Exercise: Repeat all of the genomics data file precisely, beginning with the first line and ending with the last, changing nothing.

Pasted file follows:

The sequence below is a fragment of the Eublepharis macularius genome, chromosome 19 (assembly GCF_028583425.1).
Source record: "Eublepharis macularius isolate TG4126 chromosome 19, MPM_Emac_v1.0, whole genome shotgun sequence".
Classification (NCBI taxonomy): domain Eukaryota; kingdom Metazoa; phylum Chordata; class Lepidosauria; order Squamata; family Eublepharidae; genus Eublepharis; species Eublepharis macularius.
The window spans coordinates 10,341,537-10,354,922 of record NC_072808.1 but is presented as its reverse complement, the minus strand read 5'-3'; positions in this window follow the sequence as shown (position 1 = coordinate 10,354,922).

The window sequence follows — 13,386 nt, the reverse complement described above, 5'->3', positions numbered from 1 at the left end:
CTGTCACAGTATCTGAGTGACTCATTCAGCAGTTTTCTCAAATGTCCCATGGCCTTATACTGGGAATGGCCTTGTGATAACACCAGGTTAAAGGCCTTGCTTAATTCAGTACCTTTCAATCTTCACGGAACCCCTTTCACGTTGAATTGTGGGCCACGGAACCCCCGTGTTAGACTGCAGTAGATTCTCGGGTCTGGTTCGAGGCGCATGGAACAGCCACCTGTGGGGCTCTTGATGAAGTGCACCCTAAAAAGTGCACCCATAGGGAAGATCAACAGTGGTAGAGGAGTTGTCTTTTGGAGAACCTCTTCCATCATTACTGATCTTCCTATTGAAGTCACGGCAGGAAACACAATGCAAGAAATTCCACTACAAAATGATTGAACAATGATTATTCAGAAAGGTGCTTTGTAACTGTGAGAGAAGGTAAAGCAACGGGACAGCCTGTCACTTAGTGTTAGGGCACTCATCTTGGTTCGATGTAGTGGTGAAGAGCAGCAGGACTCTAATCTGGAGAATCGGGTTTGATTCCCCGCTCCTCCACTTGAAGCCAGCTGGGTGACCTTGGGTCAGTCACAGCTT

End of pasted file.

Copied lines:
The sequence below is a fragment of the Eublepharis macularius genome, chromosome 19 (assembly GCF_028583425.1).
Source record: "Eublepharis macularius isolate TG4126 chromosome 19, MPM_Emac_v1.0, whole genome shotgun sequence".
Classification (NCBI taxonomy): domain Eukaryota; kingdom Metazoa; phylum Chordata; class Lepidosauria; order Squamata; family Eublepharidae; genus Eublepharis; species Eublepharis macularius.
The window spans coordinates 10,341,537-10,354,922 of record NC_072808.1 but is presented as its reverse complement, the minus strand read 5'-3'; positions in this window follow the sequence as shown (position 1 = coordinate 10,354,922).

The window sequence follows — 13,386 nt, the reverse complement described above, 5'->3', positions numbered from 1 at the left end:
CTGTCACAGTATCTGAGTGACTCATTCAGCAGTTTTCTCAAATGTCCCATGGCCTTATACTGGGAATGGCCTTGTGATAACACCAGGTTAAAGGCCTTGCTTAATTCAGTACCTTTCAATCTTCACGGAACCCCTTTCACGTTGAATTGTGGGCCACGGAACCCCCGTGTTAGACTGCAGTAGATTCTCGGGTCTGGTTCGAGGCGCATGGAACAGCCACCTGTGGGGCTCTTGATGAAGTGCACCCTAAAAAGTGCACCCATAGGGAAGATCAACAGTGGTAGAGGAGTTGTCTTTTGGAGAACCTCTTCCATCATTACTGATCTTCCTATTGAAGTCACGGCAGGAAACACAATGCAAGAAATTCCACTACAAAATGATTGAACAATGATTATTCAGAAAGGTGCTTTGTAACTGTGAGAGAAGGTAAAGCAACGGGACAGCCTGTCACTTAGTGTTAGGGCACTCATCTTGGTTCGATGTAGTGGTGAAGAGCAGCAGGACTCTAATCTGGAGAATCGGGTTTGATTCCCCGCTCCTCCACTTGAAGCCAGCTGGGTGACCTTGGGTCAGTCACAGCTT